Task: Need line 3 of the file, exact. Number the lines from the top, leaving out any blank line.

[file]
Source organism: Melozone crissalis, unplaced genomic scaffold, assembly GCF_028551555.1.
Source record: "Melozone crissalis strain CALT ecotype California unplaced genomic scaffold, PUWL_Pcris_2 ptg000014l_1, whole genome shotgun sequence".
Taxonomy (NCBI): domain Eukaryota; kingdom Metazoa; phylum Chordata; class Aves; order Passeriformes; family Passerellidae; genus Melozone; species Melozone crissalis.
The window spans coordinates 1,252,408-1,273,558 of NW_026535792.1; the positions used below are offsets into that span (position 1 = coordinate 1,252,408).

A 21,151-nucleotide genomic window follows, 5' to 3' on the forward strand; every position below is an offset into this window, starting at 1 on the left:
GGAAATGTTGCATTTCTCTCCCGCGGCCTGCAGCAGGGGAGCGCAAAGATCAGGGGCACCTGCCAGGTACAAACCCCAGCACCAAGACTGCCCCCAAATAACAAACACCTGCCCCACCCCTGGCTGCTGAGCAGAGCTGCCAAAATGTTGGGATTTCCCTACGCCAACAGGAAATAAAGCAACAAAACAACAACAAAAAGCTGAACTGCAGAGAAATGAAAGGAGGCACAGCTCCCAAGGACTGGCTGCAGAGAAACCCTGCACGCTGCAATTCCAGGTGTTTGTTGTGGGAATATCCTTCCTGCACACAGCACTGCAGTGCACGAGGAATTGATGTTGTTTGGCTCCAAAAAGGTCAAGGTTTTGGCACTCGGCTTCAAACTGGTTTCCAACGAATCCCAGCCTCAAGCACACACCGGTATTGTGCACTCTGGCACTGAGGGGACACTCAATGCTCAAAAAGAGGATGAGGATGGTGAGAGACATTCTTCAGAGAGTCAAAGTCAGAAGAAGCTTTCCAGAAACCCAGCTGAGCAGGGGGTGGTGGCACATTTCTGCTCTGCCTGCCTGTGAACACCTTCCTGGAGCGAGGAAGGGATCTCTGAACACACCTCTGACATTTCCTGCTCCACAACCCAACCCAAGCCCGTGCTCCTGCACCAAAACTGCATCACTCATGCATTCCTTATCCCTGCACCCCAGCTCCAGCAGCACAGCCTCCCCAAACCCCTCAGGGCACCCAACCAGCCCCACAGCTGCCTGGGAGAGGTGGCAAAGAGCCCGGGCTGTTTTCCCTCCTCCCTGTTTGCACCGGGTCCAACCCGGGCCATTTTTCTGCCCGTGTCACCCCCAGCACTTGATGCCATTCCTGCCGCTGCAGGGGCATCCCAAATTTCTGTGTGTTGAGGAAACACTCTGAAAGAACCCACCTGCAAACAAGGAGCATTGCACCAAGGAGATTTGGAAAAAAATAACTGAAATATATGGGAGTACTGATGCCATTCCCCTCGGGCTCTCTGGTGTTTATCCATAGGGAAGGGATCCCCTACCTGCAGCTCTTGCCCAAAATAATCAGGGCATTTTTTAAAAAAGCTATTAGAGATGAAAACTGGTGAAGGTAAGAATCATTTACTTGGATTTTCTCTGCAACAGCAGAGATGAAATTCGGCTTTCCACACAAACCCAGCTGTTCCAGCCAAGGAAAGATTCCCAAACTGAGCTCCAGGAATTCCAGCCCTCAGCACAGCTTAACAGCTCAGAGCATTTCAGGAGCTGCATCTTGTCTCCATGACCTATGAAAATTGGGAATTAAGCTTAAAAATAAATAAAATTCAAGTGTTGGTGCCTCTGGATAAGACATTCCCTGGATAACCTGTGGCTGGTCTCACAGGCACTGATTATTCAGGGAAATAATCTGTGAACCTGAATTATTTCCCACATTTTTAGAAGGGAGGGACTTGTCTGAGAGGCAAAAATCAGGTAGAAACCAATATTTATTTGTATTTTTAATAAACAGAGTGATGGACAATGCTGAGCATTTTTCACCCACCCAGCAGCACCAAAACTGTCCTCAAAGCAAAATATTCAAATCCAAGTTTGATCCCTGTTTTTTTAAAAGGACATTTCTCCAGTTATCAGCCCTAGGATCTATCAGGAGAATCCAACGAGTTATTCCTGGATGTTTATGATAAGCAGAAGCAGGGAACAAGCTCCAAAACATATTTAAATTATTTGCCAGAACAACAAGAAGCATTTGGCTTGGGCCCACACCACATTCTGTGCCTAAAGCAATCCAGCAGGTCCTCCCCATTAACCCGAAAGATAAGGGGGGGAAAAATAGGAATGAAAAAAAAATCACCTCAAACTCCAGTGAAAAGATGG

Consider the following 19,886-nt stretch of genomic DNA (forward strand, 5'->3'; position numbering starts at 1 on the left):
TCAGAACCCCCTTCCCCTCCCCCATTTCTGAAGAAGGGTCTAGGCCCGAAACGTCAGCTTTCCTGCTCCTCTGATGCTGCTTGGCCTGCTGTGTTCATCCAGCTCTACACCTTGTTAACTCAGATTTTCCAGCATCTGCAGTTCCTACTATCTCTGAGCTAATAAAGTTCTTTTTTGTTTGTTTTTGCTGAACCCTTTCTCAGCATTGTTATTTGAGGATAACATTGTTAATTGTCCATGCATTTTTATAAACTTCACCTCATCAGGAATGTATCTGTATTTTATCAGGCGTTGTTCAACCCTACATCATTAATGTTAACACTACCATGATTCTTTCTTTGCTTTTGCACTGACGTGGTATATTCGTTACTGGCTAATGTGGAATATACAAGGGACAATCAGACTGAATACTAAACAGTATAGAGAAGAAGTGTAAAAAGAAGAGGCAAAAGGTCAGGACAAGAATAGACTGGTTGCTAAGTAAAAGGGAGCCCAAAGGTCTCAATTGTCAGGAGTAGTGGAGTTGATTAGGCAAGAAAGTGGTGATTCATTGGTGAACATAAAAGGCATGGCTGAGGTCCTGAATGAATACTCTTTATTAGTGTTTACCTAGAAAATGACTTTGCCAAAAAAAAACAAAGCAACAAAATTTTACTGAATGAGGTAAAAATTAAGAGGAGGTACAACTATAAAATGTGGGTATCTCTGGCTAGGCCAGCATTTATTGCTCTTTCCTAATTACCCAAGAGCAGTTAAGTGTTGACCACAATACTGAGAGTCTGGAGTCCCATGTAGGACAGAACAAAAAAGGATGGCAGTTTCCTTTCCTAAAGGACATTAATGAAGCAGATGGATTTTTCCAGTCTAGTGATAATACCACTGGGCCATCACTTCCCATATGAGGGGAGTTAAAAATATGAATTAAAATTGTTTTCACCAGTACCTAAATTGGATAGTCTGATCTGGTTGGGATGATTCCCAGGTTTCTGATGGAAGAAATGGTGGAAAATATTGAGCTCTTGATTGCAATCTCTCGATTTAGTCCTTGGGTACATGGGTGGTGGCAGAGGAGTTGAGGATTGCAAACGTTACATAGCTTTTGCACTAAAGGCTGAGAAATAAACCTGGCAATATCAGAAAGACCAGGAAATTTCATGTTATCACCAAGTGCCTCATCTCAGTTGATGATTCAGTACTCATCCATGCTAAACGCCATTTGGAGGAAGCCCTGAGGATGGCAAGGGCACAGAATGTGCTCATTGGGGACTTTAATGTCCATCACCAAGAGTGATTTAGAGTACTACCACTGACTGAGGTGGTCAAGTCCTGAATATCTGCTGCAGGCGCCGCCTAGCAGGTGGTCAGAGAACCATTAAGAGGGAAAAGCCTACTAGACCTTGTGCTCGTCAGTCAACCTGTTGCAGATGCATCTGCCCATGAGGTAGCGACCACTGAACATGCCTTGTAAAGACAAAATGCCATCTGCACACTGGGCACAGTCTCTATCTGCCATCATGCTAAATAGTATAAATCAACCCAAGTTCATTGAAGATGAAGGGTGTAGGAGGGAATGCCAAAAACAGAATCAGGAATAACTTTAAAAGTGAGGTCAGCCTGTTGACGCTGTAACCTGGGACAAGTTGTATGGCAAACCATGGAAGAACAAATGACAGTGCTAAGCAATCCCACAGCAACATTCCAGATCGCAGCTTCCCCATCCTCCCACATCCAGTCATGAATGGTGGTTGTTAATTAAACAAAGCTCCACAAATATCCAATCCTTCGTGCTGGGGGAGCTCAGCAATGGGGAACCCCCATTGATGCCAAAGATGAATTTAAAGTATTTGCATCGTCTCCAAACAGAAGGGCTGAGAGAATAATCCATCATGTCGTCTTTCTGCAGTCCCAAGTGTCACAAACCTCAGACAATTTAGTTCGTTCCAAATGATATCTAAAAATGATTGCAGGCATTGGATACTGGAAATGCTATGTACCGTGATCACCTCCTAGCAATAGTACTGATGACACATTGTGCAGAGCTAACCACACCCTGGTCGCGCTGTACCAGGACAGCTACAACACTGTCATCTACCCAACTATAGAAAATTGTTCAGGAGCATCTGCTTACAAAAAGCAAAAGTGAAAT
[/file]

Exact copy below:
Taxonomy (NCBI): domain Eukaryota; kingdom Metazoa; phylum Chordata; class Aves; order Passeriformes; family Passerellidae; genus Melozone; species Melozone crissalis.